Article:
They are taking over the whole of Lansdowne Park while the soccer show is on, with specialty food booths and more. "We want to make it more than just a game you're coming to," Morris says.

So why all the fuss, you might wonder.

One argument is that this is the tournament where future world stars begin to sparkle.

This was the tournament where world soccer first got to see Argentine hero Diego Maradona, Brazil's Roberto Carlos, Portugal's Luis Figo, Spain's Raul and France's Thierry Henry.

England's Michael Owen was a star here and so, incidentally, was Canadian Iain Hume, who now plays for Leicester in England's Championship division.

Qualification for the tournament is ongoing, although Spain, Portugal, Scotland, Poland, Austria and the Czech Republic have already qualified, while Canada has a guaranteed berth as host nation.

Once the list of 24 participating teams is completed, FIFA will divide them into pools for the opening round-robin. Until then, there's no indication of which countries will be coming to Ottawa.

"We would love to have (defending champions) Argentina or Brazil; I would be lying to say we wouldn't," Morris says. "The passion that they bring to the game just makes it really exciting to see them."

This will be the eighth time Canada has been a part of the world under-20 men's finals. There are currently 35 players in the player pool under consideration, with that number to be cut to 23. Of those 35 players, five saw action in the finals in the Netherlands.

Home crowd support will be like having a bonus player, Canadian coach Dale Mitchell says.

"I think the challenge for us is to try and find a way to play that gets fans behind us and to make sure that the games are exciting for them," says Mitchell, a former national team player and coach of the 2003 Canadian under-20 team that reached the quarterfinals in the United Arab Emirates.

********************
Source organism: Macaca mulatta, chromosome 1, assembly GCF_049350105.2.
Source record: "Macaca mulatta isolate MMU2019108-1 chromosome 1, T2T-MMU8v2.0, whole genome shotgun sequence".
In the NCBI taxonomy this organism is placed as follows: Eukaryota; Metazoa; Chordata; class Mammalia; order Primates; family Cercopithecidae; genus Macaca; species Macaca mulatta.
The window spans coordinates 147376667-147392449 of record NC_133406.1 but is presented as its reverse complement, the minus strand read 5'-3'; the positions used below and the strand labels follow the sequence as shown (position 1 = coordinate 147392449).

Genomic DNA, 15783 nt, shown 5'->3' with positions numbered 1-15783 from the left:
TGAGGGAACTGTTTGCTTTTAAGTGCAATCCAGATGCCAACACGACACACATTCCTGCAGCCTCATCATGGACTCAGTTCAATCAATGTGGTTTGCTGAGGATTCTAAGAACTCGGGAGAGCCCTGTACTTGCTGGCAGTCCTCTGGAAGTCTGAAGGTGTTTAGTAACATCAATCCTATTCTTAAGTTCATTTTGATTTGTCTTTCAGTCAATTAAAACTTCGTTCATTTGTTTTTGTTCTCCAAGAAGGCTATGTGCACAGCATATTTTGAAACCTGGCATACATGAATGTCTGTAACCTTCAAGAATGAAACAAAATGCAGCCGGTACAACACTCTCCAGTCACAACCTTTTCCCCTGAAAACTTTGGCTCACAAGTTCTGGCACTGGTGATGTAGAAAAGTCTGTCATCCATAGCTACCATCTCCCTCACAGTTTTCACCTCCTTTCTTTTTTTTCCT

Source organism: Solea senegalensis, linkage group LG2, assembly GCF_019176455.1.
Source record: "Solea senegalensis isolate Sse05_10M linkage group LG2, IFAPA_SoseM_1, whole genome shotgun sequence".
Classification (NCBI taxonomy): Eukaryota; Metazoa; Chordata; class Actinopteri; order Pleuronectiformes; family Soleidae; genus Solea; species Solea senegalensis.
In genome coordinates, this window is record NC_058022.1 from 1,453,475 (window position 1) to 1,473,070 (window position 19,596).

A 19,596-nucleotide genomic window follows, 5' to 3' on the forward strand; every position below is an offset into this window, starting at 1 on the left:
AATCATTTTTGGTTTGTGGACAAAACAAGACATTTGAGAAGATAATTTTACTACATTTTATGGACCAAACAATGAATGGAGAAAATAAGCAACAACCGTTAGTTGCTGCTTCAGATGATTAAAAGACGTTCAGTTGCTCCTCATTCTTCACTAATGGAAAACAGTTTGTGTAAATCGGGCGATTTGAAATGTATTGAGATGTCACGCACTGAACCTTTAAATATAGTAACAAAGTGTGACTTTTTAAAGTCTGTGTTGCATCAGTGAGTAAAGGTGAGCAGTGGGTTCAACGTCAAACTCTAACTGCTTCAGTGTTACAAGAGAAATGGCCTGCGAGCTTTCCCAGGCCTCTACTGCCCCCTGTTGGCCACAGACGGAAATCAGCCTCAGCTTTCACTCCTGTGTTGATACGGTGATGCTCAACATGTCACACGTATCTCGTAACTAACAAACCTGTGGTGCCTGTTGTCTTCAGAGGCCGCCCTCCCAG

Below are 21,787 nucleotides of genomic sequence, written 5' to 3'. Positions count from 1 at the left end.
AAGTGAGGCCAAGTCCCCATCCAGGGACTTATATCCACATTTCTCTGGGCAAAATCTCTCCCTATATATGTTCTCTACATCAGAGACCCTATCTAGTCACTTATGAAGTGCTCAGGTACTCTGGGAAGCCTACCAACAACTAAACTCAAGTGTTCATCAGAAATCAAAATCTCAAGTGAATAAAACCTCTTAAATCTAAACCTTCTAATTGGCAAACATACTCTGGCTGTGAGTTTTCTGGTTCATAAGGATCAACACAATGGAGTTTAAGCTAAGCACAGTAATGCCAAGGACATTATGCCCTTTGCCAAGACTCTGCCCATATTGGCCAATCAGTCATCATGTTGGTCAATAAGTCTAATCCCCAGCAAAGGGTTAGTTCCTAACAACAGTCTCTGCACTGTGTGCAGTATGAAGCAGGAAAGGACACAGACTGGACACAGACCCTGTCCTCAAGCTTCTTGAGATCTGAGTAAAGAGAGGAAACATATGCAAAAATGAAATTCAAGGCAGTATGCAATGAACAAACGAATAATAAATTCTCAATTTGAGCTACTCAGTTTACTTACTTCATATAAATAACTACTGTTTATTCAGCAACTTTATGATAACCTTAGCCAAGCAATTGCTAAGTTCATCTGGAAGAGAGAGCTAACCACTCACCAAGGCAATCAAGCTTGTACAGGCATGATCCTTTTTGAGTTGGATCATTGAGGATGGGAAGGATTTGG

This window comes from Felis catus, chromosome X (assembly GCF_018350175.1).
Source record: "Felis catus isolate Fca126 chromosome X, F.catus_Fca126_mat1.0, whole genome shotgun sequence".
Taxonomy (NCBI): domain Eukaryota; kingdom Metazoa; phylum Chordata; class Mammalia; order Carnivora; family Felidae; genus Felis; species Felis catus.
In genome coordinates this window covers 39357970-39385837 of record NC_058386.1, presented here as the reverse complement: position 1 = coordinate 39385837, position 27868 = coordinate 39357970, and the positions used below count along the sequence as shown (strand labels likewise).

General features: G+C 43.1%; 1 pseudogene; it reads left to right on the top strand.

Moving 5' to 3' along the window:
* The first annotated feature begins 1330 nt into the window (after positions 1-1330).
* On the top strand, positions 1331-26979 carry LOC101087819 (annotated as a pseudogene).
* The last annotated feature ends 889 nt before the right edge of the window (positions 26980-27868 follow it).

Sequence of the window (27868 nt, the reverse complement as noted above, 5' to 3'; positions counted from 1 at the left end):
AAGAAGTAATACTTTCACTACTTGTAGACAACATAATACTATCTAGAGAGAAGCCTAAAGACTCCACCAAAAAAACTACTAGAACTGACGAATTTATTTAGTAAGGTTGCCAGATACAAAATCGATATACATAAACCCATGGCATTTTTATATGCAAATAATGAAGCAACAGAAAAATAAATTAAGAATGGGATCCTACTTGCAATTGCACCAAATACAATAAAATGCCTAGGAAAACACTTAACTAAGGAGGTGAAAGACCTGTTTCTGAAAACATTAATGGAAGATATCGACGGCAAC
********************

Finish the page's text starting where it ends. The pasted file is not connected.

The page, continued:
Mitchell intends to bring together his players, who are scattered among European club teams, U.S. colleges and Canadian squads, about once a month leading up to next year's event, often for exhibition games against various Canadian clubs and other national teams. Starting in mid-May, the Canadian players will join up to begin final preparations.

Practice sites have been secured at the University of Ottawa and Algonquin College, and the City of Ottawa has agreed to replace the turf at Frank Clair Stadium, Morris says.

"The city has been "extraordinarily supportive," says John Gallo, director of ticketing for the organizing committee.

"These players are the future of soccer, and to have them play here in Canada at the international level is just going to be an absolute treat for the fans.

"We're just looking forward to seeing the world's best rising stars."

Colour Photo: Chris Mikula, The Ottawa Citizen / Marci Morris is general manager of Ottawa's site organizing committee for next year's FIFA men's world under -20 soccer championship at Frank Clair Stadium.